Tag Archives: Optimization Mindset

Create Your Dream Life, 15 Minutes a Day

Do this 15 minute exercise every day, even if you don’t do anything else for yourself.

I started a new journaling practice two weeks ago and so far, this practice is working fine for me. I use an A4 notepad for this practice. This size is close to the US Letter size.

I used to do the daily journaling practice with Evernote last year, but that didn’t work well for me. I don’t like to type in to a laptop or smartphone at the end of a long working day.

The journaling practice is a good way to review the day and prepare for the next day. It doesn’t take that much time, because I keep it short and sweet. I’m not against journaling several pages every day. That might have value for some people. That’s just not something I do nowadays.

What does my daily page consist of?

I divide the page into four parts.

  • Daily goals for tomorrow
  • Life goals
  • Positive things that happened today
  • Points of improvement for tomorrow

Journal Page Template


I start journaling by reviewing the day. What went well today? I write them down in the positive section. That’s a good opportunity to acknowledge my accomplishments and feel grateful for all the good things that happen.

Most of the time, we are too much focused on what doesn’t work. We take the things that work for granted.

Your line of descent survived the 4.5 billion years of evolution to produce you.

Think about it for a second. That chain has never been broken for 4.5 billion years. Every ancestor in your lineage managed to survive to the point of reproduction and you are the end result of that evolution. Isn’t that amazing? Isn’t that something to be grateful for?

If I have to write down everything that I’m grateful for, I’ll be writing for weeks and not be able to complete the list. However, the idea here is to focus on the day and keep it short and sweet.

Points of Improvement

The second step is to write down the points of improvement for tomorrow. Be careful about the wording here. I don’t use the words “the negative things that happened today.” At worst, I call them challenges. When I call them challenges, I can find a way to overcome them.

Calling this section points of improvement implies that I have full responsibility of whatever happens in my life, not my boss, not my parents, not the president. This prevents me from blaming other people, events, and situations.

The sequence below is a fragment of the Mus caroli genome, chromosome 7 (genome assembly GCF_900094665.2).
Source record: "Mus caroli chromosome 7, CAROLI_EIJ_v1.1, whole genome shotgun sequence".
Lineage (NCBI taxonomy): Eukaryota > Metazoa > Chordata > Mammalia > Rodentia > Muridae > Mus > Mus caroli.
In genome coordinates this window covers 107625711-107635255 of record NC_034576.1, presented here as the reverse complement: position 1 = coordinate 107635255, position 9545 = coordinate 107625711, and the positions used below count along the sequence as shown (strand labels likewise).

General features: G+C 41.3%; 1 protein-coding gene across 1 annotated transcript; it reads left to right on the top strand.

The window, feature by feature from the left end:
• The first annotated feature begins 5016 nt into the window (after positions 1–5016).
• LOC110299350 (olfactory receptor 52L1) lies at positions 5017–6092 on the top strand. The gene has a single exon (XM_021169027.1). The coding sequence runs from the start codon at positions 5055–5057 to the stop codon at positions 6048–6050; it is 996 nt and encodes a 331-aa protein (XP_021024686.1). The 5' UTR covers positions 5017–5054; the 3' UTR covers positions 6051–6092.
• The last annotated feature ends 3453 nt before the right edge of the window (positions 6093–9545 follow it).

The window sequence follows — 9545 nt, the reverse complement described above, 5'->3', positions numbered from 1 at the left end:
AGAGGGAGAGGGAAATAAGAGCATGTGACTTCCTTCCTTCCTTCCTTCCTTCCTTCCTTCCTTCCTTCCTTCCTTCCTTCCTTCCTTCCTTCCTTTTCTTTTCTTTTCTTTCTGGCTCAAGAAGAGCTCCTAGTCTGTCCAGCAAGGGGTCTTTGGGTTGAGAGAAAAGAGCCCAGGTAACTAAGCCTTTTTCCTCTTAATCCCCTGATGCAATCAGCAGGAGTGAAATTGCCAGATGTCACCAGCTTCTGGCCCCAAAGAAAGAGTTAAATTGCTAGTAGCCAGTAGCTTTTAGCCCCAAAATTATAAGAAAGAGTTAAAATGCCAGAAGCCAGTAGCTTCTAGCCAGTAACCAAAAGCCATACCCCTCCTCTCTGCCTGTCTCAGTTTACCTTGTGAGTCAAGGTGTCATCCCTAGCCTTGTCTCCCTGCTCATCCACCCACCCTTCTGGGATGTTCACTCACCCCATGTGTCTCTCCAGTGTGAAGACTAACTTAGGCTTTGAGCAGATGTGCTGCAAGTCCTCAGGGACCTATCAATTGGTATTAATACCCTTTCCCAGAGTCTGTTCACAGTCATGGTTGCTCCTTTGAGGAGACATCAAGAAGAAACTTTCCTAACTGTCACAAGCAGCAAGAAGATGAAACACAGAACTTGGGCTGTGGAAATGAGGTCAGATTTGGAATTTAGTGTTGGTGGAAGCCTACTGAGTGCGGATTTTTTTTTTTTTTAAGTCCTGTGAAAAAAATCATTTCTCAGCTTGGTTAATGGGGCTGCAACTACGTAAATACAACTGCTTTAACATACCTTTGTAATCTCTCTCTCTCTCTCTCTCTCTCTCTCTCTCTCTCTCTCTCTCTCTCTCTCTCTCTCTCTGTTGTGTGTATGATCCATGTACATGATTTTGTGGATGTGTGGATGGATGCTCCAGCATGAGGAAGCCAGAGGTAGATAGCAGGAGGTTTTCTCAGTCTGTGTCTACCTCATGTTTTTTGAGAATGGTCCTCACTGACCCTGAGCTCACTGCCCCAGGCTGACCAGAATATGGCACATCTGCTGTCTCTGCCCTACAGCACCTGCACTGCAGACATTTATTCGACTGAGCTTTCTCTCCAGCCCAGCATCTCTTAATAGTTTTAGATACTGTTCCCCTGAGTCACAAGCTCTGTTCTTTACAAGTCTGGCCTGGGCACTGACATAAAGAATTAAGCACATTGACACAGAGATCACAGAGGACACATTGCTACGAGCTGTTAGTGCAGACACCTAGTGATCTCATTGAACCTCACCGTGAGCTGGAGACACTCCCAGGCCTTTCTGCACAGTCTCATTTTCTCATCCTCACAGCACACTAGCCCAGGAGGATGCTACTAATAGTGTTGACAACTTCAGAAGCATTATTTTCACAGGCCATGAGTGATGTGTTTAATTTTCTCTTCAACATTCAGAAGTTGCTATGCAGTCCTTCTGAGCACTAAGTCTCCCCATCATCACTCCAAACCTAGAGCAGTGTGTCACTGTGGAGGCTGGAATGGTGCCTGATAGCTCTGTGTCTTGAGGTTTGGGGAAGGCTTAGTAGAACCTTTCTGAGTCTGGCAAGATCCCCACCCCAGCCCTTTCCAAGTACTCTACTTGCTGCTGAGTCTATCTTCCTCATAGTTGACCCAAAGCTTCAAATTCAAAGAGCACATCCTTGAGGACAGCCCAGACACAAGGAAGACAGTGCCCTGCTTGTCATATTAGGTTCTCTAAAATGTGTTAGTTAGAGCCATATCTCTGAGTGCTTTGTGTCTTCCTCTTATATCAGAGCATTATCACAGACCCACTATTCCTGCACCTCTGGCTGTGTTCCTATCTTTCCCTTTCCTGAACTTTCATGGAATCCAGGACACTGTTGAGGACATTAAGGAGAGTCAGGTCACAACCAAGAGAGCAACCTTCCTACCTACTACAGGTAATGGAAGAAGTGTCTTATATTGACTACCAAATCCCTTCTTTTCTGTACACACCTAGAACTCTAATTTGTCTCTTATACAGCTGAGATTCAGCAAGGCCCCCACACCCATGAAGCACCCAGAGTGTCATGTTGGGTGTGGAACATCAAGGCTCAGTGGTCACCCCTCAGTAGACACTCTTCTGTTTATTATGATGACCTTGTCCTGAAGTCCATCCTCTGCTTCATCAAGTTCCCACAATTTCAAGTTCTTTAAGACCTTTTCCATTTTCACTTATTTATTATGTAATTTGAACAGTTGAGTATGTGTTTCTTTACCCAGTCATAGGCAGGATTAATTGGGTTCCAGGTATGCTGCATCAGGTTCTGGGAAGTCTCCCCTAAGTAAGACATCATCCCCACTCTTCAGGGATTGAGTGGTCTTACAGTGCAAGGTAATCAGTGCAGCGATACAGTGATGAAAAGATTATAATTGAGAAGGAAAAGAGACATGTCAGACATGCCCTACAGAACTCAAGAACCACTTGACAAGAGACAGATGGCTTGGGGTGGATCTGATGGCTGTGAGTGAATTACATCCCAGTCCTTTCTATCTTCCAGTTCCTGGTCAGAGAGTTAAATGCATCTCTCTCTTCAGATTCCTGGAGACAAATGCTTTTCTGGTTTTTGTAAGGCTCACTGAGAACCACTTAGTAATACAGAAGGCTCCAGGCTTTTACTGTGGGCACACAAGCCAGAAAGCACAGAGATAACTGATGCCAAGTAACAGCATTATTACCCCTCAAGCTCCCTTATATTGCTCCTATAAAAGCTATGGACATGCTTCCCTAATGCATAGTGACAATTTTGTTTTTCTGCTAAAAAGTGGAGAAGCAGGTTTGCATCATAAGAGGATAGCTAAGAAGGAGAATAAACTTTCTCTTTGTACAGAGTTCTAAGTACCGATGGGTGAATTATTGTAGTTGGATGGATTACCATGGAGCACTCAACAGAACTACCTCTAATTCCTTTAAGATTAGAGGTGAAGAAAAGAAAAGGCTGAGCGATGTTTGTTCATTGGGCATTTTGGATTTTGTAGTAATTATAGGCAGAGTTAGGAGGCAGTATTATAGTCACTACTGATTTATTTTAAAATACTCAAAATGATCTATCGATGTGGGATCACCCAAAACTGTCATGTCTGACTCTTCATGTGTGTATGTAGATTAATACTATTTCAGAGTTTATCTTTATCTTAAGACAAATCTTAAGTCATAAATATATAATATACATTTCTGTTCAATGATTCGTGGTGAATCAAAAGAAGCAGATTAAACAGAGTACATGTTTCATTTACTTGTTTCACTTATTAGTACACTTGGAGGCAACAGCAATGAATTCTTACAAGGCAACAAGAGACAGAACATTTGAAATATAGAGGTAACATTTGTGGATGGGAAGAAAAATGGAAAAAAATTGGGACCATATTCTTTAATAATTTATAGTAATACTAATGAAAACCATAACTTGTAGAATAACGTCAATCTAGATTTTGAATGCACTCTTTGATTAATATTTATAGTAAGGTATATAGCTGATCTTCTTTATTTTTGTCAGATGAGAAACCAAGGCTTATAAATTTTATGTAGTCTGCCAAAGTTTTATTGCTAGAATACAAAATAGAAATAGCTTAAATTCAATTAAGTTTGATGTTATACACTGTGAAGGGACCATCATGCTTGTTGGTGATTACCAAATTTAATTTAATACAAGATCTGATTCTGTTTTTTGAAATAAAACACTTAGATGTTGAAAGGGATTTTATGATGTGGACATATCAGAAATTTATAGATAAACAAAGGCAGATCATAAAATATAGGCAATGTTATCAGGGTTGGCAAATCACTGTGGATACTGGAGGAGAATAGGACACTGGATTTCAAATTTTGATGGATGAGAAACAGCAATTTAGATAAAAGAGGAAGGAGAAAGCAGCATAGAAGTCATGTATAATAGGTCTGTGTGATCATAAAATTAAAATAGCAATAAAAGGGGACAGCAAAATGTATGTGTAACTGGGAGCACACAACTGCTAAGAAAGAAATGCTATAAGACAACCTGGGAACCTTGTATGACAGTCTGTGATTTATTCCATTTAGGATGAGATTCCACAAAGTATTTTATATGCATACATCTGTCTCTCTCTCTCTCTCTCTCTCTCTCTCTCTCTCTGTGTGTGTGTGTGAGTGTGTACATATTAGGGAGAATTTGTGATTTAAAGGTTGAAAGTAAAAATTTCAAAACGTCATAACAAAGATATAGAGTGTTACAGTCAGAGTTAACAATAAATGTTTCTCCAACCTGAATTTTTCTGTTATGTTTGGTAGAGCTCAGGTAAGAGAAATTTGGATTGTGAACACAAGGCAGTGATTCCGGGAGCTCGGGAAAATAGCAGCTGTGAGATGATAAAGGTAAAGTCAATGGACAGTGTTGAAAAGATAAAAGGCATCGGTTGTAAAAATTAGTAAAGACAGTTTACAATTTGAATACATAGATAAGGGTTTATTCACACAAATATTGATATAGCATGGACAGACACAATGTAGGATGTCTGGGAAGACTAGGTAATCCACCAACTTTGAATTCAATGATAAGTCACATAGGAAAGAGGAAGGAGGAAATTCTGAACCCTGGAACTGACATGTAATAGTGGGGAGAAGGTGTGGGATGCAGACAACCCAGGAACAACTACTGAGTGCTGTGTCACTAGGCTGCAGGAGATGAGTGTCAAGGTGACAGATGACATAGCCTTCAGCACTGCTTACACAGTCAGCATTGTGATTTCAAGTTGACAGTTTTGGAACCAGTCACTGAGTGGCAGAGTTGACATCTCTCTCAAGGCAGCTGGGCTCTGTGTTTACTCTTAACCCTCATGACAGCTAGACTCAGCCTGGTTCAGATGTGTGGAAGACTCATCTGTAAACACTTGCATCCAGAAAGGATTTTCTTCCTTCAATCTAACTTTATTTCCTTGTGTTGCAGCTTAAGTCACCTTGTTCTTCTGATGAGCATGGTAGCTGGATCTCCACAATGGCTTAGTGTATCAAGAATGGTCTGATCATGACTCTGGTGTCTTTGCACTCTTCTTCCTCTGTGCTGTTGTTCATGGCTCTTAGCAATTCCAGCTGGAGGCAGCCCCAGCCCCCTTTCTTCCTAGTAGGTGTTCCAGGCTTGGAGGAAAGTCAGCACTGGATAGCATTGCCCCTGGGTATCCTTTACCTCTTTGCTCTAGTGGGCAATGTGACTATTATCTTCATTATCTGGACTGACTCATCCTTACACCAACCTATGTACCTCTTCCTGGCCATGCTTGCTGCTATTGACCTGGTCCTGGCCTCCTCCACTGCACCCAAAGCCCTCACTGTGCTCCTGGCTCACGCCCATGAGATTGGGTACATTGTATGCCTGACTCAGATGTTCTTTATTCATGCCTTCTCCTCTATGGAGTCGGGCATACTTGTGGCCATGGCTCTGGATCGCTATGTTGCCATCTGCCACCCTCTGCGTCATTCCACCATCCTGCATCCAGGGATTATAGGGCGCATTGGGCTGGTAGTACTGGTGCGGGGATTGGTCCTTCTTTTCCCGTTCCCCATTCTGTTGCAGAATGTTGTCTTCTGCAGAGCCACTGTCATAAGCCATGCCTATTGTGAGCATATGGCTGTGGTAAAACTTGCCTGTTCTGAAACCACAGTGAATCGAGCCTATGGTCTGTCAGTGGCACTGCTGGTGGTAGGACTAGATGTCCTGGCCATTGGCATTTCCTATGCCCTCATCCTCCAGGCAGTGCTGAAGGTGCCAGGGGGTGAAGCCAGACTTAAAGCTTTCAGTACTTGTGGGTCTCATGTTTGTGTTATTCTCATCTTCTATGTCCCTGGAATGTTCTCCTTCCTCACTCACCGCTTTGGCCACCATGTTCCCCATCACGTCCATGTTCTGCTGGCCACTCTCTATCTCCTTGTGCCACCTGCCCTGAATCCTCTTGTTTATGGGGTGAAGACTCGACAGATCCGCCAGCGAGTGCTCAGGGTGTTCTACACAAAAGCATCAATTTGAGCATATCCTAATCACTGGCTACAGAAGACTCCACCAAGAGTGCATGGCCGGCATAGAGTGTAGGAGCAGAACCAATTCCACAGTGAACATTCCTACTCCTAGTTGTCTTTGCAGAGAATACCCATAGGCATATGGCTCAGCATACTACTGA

What have been the challenges or shortcomings of the day? More important than that, what can I do different tomorrow to overcome those challenges and shortcomings?

I know that I can’t change everything on a given day. I can’t overcome all of my challenges and shortcomings. However, I can make a step towards my goal.  I can make a 1% improvement towards my goal in a day. And those 1% daily improvements result in a 38X improvement in a year. That is not 38% improvement; that is 3800% improvement.

Those 1% daily improvements result in a 38X improvement in a year.

I try to keep both, positives and points of improvements, short and sweet, a few lines at most. However, on some days, I’m so amazed by the miracles on that day, my positives overflow those few lines to the following page. When that happens, I allow that to happen. I don’t restrict myself.

Daily Goals

The third step is to turn the page and prepare the page for tomorrow. I write down the daily goals for tomorrow. These are ten to twelve lines to give me an overview of tomorrow, so that I’m mentally prepared for the day.

The daily goals are a few lines that I want to get done in my private and professional life. The nice thing about the daily goals are that they are simple and easy. I know that I have the capacity to accomplish them.

If I keep accomplishing these simple and easy daily goals, day after day, I’ll be making a significant progress over time towards my life goals.

Life Goals

Every day, I write down my life goals next to my daily goals for tomorrow. It has a much greater impact when you learn your life goals by heart and write them down every day without looking at the previous page. I learned this technique from Brian Tracy and I have already made some progress towards these goals since I have started using this technique.


You might question my motivation to do this practice every day. Why not watch a bit of TV, drink a bottle of beer, and then go to bed instead of doing this exercise every night?

Continuous Improvement

First of all, I know that I can make significant progress and achieve amazing goals by improving myself and my life just by 1% a day. This is true for everybody. The best way to do that is to keep track of what happened on a given day, how I can improve it, what I want to do tomorrow, and what I want to accomplish in my life. It’s as simple as that.

If you have a better method, please let me know in the comments.

Increased Awareness

Continuous improvement wasn’t my only motivation to start the daily journaling practice.

In the first week of 2018, I was reflecting on my life in 2017. I know exactly what I was doing in the first six months of 2017. I also know what I was doing in the last three months of 2017. But somehow, there were a few months or weeks in between and I don’t have any clue what I was doing then.